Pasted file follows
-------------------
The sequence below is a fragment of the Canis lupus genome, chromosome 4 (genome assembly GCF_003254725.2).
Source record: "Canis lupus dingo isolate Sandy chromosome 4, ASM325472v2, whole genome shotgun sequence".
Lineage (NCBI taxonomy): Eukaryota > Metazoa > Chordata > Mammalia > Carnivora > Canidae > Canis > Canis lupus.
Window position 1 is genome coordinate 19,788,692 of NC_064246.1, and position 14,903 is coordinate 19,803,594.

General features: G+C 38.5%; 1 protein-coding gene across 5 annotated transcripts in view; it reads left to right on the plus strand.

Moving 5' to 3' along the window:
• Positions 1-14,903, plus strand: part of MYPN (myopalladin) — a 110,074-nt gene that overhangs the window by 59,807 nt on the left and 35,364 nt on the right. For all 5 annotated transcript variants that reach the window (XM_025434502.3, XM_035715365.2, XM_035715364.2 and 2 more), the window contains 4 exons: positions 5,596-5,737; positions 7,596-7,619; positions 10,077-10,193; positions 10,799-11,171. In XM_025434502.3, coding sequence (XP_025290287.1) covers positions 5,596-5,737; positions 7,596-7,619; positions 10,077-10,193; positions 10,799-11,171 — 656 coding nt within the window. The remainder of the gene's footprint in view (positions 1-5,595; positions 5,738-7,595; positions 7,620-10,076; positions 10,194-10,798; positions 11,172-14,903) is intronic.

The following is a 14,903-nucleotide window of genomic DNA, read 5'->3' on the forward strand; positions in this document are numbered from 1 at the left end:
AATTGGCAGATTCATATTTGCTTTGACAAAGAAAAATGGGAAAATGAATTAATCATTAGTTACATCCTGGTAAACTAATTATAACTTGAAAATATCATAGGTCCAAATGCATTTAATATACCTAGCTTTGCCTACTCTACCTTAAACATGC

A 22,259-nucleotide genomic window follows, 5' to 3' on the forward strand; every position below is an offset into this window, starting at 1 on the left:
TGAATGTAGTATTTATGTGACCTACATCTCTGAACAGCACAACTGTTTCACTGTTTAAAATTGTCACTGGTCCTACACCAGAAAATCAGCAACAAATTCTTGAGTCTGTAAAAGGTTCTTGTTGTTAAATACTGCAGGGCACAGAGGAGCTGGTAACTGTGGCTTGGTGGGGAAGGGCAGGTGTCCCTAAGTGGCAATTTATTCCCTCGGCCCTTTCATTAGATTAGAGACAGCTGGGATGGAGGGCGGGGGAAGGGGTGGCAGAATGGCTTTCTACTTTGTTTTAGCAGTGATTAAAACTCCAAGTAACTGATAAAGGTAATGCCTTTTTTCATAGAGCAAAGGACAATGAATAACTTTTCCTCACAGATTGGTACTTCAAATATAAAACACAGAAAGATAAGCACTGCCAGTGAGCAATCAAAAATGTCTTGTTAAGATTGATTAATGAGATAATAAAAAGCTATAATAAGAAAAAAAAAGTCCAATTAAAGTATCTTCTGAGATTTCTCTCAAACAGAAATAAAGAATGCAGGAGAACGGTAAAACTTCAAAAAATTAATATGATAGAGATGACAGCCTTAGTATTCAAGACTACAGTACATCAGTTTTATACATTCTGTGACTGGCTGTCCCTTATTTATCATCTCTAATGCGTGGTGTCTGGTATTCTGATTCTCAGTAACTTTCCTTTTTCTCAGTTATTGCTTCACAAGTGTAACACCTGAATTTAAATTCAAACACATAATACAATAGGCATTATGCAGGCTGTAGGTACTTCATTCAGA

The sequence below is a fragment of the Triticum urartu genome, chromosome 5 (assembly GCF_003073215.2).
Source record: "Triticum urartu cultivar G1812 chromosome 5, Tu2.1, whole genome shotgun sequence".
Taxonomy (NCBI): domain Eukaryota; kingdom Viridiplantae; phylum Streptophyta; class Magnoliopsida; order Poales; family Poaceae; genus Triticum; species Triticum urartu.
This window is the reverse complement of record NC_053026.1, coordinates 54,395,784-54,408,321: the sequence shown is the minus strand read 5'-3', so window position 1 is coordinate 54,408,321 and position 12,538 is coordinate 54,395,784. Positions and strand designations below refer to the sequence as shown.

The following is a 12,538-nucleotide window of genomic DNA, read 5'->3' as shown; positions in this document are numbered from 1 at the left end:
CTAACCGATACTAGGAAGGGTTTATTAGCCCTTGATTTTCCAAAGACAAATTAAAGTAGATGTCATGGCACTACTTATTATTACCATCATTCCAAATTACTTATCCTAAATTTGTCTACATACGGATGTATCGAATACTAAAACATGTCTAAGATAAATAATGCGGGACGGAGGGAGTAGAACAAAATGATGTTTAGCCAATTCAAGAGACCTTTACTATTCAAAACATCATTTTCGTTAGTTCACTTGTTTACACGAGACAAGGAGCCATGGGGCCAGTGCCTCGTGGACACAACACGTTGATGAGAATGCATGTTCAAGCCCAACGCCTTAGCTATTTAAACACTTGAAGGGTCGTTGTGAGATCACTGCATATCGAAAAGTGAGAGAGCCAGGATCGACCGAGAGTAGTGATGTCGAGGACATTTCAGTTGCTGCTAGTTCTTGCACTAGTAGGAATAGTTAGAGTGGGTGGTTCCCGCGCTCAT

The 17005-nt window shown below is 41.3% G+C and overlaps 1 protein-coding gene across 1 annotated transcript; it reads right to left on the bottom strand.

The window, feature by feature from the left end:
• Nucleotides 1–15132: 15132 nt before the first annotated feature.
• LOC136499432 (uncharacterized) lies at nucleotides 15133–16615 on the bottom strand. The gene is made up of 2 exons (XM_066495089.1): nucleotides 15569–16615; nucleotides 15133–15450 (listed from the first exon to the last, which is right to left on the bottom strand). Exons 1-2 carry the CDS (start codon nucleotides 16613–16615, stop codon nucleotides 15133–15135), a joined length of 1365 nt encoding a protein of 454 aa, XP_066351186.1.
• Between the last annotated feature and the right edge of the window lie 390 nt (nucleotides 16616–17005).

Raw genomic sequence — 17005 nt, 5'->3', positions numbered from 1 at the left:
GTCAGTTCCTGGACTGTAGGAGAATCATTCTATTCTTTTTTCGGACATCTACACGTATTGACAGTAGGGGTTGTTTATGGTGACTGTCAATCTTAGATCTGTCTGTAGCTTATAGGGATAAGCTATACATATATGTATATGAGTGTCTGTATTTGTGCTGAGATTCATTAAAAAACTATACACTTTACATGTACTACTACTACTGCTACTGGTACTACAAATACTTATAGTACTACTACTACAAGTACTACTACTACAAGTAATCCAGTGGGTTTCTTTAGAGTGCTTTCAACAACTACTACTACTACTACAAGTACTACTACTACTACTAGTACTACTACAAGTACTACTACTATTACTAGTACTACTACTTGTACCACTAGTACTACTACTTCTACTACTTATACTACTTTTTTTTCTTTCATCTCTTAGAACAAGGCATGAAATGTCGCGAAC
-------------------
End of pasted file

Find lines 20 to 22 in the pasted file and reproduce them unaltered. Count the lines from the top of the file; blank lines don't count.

• Nucleotides 1–15132: 15132 nt before the first annotated feature.
• LOC136499432 (uncharacterized) lies at nucleotides 15133–16615 on the bottom strand. The gene is made up of 2 exons (XM_066495089.1): nucleotides 15569–16615; nucleotides 15133–15450 (listed from the first exon to the last, which is right to left on the bottom strand). Exons 1-2 carry the CDS (start codon nucleotides 16613–16615, stop codon nucleotides 15133–15135), a joined length of 1365 nt encoding a protein of 454 aa, XP_066351186.1.
• Between the last annotated feature and the right edge of the window lie 390 nt (nucleotides 16616–17005).